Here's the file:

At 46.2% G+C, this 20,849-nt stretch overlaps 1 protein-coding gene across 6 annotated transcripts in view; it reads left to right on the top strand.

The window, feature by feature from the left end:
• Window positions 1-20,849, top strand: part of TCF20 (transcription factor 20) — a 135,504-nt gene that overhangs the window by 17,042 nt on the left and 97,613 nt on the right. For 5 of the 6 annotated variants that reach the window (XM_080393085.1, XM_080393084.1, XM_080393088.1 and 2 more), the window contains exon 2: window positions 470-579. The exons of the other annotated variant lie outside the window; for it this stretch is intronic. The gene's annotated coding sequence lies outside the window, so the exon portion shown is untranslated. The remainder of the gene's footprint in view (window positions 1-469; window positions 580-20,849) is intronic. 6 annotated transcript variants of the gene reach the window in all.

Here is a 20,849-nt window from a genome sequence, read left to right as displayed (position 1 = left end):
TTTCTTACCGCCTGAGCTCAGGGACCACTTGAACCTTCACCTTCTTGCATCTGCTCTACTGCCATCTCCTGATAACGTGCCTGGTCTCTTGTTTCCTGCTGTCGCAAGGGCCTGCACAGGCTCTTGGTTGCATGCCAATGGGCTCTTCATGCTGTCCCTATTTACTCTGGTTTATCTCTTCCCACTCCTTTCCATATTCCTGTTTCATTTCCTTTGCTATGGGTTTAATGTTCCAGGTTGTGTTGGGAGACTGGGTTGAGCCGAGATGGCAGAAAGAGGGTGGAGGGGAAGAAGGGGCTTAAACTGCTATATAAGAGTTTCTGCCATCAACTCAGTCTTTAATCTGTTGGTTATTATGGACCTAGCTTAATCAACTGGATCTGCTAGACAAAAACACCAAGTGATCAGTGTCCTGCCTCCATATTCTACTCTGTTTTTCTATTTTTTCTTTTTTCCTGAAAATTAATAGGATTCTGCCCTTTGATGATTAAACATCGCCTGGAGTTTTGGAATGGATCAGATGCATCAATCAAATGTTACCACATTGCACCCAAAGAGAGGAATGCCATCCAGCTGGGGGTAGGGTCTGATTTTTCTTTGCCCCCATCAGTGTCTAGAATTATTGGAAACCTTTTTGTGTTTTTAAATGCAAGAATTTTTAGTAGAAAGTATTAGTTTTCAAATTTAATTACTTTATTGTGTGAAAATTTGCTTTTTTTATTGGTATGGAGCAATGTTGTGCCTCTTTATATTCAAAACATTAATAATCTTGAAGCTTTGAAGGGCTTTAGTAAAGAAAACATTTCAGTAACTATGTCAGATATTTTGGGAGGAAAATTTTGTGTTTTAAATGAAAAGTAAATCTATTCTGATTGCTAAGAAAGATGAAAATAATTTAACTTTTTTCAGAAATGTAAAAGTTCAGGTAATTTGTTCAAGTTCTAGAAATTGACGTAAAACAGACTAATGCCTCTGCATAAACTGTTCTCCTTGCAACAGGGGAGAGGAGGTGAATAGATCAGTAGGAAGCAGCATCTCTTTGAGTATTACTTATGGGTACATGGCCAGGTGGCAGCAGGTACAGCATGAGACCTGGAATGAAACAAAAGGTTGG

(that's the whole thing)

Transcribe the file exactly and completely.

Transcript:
At 46.2% G+C, this 20,849-nt stretch overlaps 1 protein-coding gene across 6 annotated transcripts in view; it reads left to right on the top strand.

The window, feature by feature from the left end:
• Window positions 1-20,849, top strand: part of TCF20 (transcription factor 20) — a 135,504-nt gene that overhangs the window by 17,042 nt on the left and 97,613 nt on the right. For 5 of the 6 annotated variants that reach the window (XM_080393085.1, XM_080393084.1, XM_080393088.1 and 2 more), the window contains exon 2: window positions 470-579. The exons of the other annotated variant lie outside the window; for it this stretch is intronic. The gene's annotated coding sequence lies outside the window, so the exon portion shown is untranslated. The remainder of the gene's footprint in view (window positions 1-469; window positions 580-20,849) is intronic. 6 annotated transcript variants of the gene reach the window in all.

Here is a 20,849-nt window from a genome sequence, read left to right as displayed (position 1 = left end):
TTTCTTACCGCCTGAGCTCAGGGACCACTTGAACCTTCACCTTCTTGCATCTGCTCTACTGCCATCTCCTGATAACGTGCCTGGTCTCTTGTTTCCTGCTGTCGCAAGGGCCTGCACAGGCTCTTGGTTGCATGCCAATGGGCTCTTCATGCTGTCCCTATTTACTCTGGTTTATCTCTTCCCACTCCTTTCCATATTCCTGTTTCATTTCCTTTGCTATGGGTTTAATGTTCCAGGTTGTGTTGGGAGACTGGGTTGAGCCGAGATGGCAGAAAGAGGGTGGAGGGGAAGAAGGGGCTTAAACTGCTATATAAGAGTTTCTGCCATCAACTCAGTCTTTAATCTGTTGGTTATTATGGACCTAGCTTAATCAACTGGATCTGCTAGACAAAAACACCAAGTGATCAGTGTCCTGCCTCCATATTCTACTCTGTTTTTCTATTTTTTCTTTTTTCCTGAAAATTAATAGGATTCTGCCCTTTGATGATTAAACATCGCCTGGAGTTTTGGAATGGATCAGATGCATCAATCAAATGTTACCACATTGCACCCAAAGAGAGGAATGCCATCCAGCTGGGGGTAGGGTCTGATTTTTCTTTGCCCCCATCAGTGTCTAGAATTATTGGAAACCTTTTTGTGTTTTTAAATGCAAGAATTTTTAGTAGAAAGTATTAGTTTTCAAATTTAATTACTTTATTGTGTGAAAATTTGCTTTTTTTATTGGTATGGAGCAATGTTGTGCCTCTTTATATTCAAAACATTAATAATCTTGAAGCTTTGAAGGGCTTTAGTAAAGAAAACATTTCAGTAACTATGTCAGATATTTTGGGAGGAAAATTTTGTGTTTTAAATGAAAAGTAAATCTATTCTGATTGCTAAGAAAGATGAAAATAATTTAACTTTTTTCAGAAATGTAAAAGTTCAGGTAATTTGTTCAAGTTCTAGAAATTGACGTAAAACAGACTAATGCCTCTGCATAAACTGTTCTCCTTGCAACAGGGGAGAGGAGGTGAATAGATCAGTAGGAAGCAGCATCTCTTTGAGTATTACTTATGGGTACATGGCCAGGTGGCAGCAGGTACAGCATGAGACCTGGAATGAAACAAAAGGTTGG